On Mon, 17 Sep 2012 00:23:40 -0700 (PDT)
Ivan Ionut <ivan.ion...@gmail.com> wrote:

[...]
> > Well after i modified a file... after git status:
> >
> > # Changes not staged for commit:
> > #   (use "git add <file>..." to update what will be committed)
> > #   (use "git checkout -- <file>..." to discard changes in working 
> > directory)
> > #
> > #    modified:   file2
> > #
> >
> > I need to understand why it didn't show:
> >
> > # Changed but not updated:
> > #   (use "git add <file>..." to update what will be committed)
> > #
> > #   modified:   file2
> > #
[...]
> And how to do it like in the book?

That's simply a textual change in how `git status` formulates the
situation you're talking about -- a bit of history diving brings this:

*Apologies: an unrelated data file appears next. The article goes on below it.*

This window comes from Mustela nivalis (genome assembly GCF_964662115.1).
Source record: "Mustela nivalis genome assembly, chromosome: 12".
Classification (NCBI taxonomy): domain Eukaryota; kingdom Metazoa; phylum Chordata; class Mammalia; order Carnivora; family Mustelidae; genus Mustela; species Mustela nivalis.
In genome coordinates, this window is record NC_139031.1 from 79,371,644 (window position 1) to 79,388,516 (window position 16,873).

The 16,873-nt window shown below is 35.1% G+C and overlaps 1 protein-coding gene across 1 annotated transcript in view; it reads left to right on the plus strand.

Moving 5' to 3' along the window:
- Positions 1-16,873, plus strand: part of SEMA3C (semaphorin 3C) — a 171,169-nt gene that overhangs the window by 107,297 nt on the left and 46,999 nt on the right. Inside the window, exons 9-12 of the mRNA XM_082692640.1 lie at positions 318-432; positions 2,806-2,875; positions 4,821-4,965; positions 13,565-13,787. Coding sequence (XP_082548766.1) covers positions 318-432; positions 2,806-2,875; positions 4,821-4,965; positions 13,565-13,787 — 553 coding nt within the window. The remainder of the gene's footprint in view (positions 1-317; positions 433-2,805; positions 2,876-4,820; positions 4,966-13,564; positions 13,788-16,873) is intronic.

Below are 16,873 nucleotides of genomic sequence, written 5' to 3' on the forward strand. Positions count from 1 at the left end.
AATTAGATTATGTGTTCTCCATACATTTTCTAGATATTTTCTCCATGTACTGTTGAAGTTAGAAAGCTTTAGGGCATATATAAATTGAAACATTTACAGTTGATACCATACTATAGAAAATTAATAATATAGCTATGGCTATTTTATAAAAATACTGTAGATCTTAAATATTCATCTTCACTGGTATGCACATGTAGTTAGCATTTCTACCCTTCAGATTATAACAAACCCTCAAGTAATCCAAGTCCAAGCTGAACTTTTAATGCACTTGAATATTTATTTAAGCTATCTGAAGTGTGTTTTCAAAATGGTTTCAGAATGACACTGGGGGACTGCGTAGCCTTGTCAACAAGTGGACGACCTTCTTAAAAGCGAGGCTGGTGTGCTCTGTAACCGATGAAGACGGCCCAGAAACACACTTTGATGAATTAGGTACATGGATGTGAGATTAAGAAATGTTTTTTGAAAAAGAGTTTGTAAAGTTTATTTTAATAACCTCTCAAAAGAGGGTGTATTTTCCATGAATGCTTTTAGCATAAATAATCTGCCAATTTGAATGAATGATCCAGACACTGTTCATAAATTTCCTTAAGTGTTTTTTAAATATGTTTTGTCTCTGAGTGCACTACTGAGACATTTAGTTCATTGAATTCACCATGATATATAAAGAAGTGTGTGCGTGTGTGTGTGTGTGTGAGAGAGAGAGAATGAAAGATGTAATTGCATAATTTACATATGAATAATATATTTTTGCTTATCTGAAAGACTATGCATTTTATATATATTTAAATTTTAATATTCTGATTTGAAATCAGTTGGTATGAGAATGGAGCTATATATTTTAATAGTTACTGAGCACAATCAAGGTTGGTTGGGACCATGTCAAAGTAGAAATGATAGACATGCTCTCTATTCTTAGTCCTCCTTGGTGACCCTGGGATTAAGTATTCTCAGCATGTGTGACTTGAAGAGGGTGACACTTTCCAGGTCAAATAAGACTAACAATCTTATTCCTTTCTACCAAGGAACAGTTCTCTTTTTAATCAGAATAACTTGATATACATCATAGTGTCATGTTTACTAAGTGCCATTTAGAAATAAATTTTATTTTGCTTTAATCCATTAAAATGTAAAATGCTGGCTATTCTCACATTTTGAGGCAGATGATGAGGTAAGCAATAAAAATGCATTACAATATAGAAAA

% git log -F -S 'staged for commit' -- wt-status.c
commit 8009d83c7e7af0a298ef858609a8201d01086396
Author: Matthieu Moy <matthieu....@imag.fr>
Date:   Tue Nov 2 16:31:19 2010 +0100

    Better "Changed but not updated" message in git-status

    Older Gits talked about "updating" a file to add its content to the
    index, but this terminology is confusing for new users. "to stage"
is far more intuitive and already used in e.g. the "git stage" command
name.

    Signed-off-by: Matthieu Moy <matthieu....@imag.fr>
    Signed-off-by: Junio C Hamano <gits...@pobox.com>

% git name-rev 8009d83c7
8009d83c7 tags/v1.7.4-rc0~122^2~9

So the change appeared in Git v1.7.4.
Supposedly the examples in the book you're reading were recorded
using a version of Git older than 1.7.4.

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